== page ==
The "divide" virtual instruction performs a signed binary division dividing the de register pair by the hl register pair. The quotient is returned in the hl register pair and the remainder is returned in the de register pair. When you need to calculate addresses, you will need an unsigned divide.

<<double>>

The "double" virtual instruction takes a ten's-complement string and multiplys by two. This function is used in the string multiply and can be used to convert a binary integer to a ten's-complement string.

<<half>>

The "half" virtual instruction takes a ten's-complement string and divides by two. This function is used in string division and converting a binary fraction to a ten's-complement string.

<<multiply>>

The "multiply" virtual instruction performs signed binary multiplication on the contents of the hl and de register pairs. The product is returned in the hl register pair. If the product overflows the hl register pair, then hl will be set to zero and the carry flag will be set. When you need to calculate addresses, you will need an unsigned multiply.

<<neg>>

The "neg" virtual instruction accepts a ten's-complement string and negates the string. This function is reversable and can be used without changing the absolute value of the string.

<<numeric>>

The "numeric" virtual instruction changes a ten's-complement string into a numeric or display string. This function converts the results of calculation into the display form.

<<random>>

The "random" virtual instruction begins with a binary word in the hl register pair, and then generates a random value between zero and the input word, less one. The value is returned in the hl register pair. This function is usefull in simulation and modeling.

<<sqrt>>

The "sqrt" virtual instruction generates the square root of an unsigned binary word in the hl register pair and returns the value in the A register. This function can be usefull in graphic calculations and can solve right triangle problems.

<<sum>>

The "sum" virtual instruction performs triple field algebraic addition. The only requirement is that the destination field size must not be smaller than either of the two source fields, that causes trunctuation error. The source code format is (sum alpha with beta put gamma), where alpha, beta, and gamma are element names of numeric fields. If both inputs of the "sum" virtual instruction are of the same sign, then you can use the double field version (sum alpha into beta), the beta numeric field receives the sum of alpha and beta.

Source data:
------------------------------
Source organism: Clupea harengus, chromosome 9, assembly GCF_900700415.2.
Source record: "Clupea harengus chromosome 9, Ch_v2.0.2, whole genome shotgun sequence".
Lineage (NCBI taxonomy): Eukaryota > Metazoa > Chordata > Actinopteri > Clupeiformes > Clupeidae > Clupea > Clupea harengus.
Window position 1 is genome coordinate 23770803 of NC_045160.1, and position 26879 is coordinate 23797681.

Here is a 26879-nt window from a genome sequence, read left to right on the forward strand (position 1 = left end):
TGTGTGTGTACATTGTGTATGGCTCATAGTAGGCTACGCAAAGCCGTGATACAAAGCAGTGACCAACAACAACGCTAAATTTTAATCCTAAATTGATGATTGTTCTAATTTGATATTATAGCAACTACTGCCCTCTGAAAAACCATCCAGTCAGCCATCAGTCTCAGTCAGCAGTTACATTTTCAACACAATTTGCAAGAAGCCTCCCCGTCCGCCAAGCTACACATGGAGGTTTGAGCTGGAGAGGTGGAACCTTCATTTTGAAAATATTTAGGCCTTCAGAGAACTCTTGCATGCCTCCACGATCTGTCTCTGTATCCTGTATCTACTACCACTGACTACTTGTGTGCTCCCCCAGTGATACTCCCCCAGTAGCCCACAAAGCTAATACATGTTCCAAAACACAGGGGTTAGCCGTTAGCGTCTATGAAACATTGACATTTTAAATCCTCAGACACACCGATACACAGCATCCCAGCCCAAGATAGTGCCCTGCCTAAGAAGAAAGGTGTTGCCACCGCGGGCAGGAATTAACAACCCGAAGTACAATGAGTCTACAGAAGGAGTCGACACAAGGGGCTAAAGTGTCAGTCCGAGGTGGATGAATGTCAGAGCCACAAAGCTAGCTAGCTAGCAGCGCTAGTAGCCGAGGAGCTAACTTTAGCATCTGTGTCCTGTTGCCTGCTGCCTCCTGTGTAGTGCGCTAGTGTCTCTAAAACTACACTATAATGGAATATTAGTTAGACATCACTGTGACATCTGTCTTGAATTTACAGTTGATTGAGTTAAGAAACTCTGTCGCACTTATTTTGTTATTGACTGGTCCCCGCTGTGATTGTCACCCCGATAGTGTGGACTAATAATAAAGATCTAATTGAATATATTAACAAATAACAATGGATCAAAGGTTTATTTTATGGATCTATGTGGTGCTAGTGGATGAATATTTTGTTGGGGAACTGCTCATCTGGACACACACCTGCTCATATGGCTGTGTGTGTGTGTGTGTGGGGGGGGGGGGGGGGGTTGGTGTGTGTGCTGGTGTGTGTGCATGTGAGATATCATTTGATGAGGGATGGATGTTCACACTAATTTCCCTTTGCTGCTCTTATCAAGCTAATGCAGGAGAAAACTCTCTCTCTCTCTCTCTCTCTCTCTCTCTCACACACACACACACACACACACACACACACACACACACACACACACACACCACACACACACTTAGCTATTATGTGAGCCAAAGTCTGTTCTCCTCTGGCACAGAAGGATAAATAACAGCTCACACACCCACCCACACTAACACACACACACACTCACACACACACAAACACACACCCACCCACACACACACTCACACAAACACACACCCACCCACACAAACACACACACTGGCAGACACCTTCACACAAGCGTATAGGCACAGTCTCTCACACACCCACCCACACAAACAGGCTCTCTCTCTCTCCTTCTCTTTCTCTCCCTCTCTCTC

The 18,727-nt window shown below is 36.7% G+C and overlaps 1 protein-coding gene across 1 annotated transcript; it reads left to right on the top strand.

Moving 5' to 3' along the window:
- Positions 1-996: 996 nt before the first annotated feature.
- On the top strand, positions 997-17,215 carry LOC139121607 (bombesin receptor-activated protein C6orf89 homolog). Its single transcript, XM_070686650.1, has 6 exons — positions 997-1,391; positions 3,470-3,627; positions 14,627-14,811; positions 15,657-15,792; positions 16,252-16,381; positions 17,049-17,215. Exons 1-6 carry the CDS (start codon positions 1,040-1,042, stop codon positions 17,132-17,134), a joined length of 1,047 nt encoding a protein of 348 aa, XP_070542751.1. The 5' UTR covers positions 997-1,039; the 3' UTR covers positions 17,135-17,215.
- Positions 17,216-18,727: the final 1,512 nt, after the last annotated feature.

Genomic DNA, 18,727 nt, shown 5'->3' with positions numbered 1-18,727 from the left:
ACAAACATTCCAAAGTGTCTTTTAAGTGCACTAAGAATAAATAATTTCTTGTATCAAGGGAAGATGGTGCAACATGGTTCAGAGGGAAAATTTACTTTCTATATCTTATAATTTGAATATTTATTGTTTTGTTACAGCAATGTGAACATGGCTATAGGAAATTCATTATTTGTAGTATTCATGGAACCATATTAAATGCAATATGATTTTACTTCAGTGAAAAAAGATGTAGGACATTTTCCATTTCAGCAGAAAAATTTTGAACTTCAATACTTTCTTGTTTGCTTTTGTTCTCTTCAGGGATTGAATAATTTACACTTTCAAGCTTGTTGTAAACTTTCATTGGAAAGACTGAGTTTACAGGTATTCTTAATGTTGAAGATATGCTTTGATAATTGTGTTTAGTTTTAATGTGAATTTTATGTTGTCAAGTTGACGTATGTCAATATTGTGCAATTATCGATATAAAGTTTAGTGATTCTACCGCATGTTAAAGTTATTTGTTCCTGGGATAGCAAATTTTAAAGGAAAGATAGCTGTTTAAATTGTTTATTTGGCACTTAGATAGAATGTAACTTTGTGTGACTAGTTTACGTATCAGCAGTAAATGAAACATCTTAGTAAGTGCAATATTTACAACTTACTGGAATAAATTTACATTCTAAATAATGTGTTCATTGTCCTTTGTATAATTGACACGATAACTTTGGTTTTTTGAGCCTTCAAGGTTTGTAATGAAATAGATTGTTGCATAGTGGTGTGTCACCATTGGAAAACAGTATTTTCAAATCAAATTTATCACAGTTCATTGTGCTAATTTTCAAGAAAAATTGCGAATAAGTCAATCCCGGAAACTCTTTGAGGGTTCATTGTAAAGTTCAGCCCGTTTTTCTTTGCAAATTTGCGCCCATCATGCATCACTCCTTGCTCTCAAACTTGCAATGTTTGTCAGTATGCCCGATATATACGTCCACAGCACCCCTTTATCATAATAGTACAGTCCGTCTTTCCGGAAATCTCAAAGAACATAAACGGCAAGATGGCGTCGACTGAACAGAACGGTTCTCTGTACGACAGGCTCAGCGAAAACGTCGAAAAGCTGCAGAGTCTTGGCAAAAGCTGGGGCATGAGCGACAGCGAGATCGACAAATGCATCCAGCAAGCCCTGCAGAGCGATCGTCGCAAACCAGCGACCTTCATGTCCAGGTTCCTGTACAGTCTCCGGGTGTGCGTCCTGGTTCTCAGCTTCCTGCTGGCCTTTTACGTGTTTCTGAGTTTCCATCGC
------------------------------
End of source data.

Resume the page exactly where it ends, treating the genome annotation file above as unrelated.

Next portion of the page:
<<display>>

The "display" virtual instructions send data to the bank switched display memory. The video display has two operating modes: (1) infinite scrolling, and (2) static video pages. The infinite scrolling mode uses a cursor to sequentially place data on the video display. The static video page mode allows random access to the display.

<<bihex>>

The "bihex" module begins with a binary value in the A register, this value is sent to the display at the video cursor location as two hexadecimal characters.

<<decot>>

The "decot" module begins with an unsigned binary word in the hl register pair, and displays the decimal value at the video cursor location on the video screen. Leading zeroes are not displayed, causing a variable size string to be displayed.

<<line>>

The "line" function is a program leaf that erases the video cursor and moves the video cursor to the start of the next display line. The scroll is advanced and the new line is filled with blanks. All registers are preserved.

<<menu>>

The "menu" module begins with a pointer in the hl register pair, that points to a data structure containing character count text records and a list of data words. The "menu" function clears the video screen, then centers the text records and adds selection numbers. Any key input outside the selection range is ignored, but a selection inside the range causes the indexed data word to be returned in the hl register pair.

<<output>>

The "output" function is a program leaf that displays the ASCII character from the A register at the video cursor location, while preserving all registers.

<<plex>>

The "plex" module selects one of an odd number of text messages to display at the cursor location. This function is usefull to give different versions of instruction or error messages, instead of simply seeing the same message over and over. The (#) character in a message string causes the display to advance to the next line, allowing multiline messages. The (%) character in a message string inserts a string stored at page zero (usually the users' name or log-on word). There must be an odd number of messages in the data block pointed by the -hl- register pair. Five or more messages have about an equal chance of selection, but with three messages the second message has twice the chance of selection of either of the other messages.

<<put-record>>

The "put-record" module begins with a pointer in -hl- register pair, that points to the count byte of a character count record. The character count record is sent to the video display beginning at the location of the video cursor. Strings with a count byte of zero or one (both illegal values) must be prevented from existing in memory.

<<screen>>